Sunday, 16 October 2016

Hardly Helping the Poor

A "coffin-sized" home is the situation for many living below the poverty line
When Leung Chun-ying was running for chief executive, he pledged to tackle poverty issues, giving the impression he is a man of the people, unlike his then competitor Henry Tang Ying-yen who seemed to be with the elitist crowd.

But four years after Leung became the leader of Hong Kong, the number of poor has increased to a six-year high under his watch.

How did that happen?

Leung's pledge to fight poverty has had no effective results
The Hong Kong Poverty Situation Report 2015 was released yesterday, and it showed 20,000 more people were living below the poverty line in 2015 compared to the year before, a total of 1.34 million.

The poverty line was set up in 2013 and calculated as half the median household income according to household size. Those living below it are considered poor, even taking into account government subsidies and handouts.

Around 477,500 are categorized as "working poor" families, of which 14,200 are degree holders.

The elderly at 65 years and older are most vulnerable, as one in three live in poverty, while one and two-person households are likely the elderly and single-parent families.

Social workers criticized the government for just throwing money at the problem instead of trying to get at the root cause, such as providing more low-income housing, and not taking into account actual living costs.

One in three elderly live in poverty in Hong Kong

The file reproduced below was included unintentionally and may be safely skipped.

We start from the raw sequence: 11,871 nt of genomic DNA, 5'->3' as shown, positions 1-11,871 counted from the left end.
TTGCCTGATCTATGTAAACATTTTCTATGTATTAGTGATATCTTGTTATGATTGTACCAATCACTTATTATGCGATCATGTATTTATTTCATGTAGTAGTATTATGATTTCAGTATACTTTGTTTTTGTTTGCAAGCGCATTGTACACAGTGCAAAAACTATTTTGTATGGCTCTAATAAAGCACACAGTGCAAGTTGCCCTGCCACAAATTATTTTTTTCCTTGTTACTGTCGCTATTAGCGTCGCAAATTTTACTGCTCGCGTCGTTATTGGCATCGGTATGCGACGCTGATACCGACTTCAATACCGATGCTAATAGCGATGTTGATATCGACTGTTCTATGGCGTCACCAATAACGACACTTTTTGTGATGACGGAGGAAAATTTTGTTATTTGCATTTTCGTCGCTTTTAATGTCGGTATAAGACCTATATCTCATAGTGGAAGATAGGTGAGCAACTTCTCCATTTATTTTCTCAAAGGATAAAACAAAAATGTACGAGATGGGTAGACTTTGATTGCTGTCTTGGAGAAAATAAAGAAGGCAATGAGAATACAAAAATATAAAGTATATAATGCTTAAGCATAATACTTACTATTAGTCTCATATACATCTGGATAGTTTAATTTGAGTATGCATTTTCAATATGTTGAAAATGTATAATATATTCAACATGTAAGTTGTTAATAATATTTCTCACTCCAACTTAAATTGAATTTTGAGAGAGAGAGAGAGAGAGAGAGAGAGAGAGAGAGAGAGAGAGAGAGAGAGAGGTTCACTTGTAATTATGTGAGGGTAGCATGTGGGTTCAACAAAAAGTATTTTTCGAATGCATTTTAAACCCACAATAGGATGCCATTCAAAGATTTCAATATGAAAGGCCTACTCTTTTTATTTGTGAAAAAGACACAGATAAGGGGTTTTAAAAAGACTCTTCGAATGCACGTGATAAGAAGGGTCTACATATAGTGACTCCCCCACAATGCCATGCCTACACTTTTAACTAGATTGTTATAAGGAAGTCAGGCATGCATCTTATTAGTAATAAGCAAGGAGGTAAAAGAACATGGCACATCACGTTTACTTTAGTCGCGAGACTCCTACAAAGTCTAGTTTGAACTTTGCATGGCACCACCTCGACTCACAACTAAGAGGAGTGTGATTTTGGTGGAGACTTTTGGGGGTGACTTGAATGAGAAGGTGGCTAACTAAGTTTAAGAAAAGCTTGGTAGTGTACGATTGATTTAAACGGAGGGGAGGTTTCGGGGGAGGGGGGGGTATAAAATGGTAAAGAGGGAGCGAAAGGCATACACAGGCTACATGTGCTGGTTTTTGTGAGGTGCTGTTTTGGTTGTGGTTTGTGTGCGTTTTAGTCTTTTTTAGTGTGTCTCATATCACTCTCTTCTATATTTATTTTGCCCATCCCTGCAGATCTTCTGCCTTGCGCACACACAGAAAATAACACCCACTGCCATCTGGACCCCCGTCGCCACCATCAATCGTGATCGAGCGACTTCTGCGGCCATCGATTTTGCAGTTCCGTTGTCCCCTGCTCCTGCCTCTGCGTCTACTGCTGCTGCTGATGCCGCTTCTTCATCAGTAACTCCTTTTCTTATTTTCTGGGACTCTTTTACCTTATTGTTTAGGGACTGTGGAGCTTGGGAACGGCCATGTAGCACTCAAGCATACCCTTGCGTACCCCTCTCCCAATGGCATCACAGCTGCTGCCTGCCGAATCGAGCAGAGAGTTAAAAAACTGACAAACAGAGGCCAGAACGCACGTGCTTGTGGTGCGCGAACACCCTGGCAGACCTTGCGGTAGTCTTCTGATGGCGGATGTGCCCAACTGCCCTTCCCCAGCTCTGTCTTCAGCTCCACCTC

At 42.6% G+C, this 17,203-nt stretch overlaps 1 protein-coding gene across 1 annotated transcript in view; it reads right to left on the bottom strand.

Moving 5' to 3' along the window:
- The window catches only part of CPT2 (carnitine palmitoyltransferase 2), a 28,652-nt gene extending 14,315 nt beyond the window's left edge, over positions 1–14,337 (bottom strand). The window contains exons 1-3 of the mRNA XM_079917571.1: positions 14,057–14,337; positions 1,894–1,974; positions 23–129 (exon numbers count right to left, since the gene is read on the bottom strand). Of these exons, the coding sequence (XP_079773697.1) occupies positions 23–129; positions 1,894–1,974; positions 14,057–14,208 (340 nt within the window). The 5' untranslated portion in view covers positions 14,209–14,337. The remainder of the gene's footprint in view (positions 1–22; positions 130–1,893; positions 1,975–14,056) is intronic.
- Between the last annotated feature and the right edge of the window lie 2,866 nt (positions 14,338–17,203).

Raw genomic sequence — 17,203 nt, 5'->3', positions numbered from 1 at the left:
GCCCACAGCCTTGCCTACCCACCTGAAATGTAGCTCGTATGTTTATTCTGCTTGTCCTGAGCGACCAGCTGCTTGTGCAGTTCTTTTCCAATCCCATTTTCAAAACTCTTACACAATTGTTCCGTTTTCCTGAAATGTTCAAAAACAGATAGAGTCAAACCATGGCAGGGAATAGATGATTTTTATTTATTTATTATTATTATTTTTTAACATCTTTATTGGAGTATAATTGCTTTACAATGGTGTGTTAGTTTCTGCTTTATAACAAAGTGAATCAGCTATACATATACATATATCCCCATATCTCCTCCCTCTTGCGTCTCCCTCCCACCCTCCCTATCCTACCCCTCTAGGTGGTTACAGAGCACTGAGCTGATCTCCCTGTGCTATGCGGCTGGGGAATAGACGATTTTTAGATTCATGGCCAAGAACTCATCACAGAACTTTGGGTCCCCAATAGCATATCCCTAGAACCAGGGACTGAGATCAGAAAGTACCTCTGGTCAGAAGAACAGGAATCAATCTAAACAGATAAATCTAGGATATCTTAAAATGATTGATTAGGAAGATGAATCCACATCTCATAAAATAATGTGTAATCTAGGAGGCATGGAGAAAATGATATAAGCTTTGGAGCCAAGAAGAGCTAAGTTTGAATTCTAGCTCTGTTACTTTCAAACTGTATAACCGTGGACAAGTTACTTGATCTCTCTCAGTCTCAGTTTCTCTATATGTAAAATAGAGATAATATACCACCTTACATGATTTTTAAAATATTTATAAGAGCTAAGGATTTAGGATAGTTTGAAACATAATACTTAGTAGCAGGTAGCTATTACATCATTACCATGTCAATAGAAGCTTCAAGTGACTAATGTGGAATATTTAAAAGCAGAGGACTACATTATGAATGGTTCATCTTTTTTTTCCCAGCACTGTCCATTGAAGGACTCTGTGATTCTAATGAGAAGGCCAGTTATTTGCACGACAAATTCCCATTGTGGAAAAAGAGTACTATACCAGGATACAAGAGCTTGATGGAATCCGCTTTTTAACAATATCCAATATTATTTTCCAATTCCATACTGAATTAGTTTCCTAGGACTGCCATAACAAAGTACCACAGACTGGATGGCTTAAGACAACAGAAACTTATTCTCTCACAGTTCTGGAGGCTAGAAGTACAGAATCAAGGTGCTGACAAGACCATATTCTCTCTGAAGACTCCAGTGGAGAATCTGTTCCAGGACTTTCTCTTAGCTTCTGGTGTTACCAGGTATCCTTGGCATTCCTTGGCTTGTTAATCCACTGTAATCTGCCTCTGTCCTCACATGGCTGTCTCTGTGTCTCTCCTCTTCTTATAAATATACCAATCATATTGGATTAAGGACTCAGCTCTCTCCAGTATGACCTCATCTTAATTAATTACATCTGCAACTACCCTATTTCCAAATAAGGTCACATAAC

"The current poverty line for a one-person household, HK$3,800, is too low. How could someone earning HK$4,000 per month not be considered poor?" asked veteran social worker Ho Hei-wah of the Society for Community Organization.

"A coffin-sized home already costs them some HK$1,000. How could they live with the rest of the money?"

At the Commission on Poverty summit on Saturday, Chief Secretary Carrie Lam Cheng Yuet-nor tried to spin the results as saying the the poverty rate was "stable", much to the dismay of social workers, who find it bizarre that even though the government claims to be working hard for the poor, its efforts have hardly made a dent into trying to reduce the poverty rate.

As this latest report is seen as a kind of report card on Leung's performance as chief executive, the results are shockingly bad. Can we not have some long-term goals on how we can help the poor live better lives than just think about short-term solutions?

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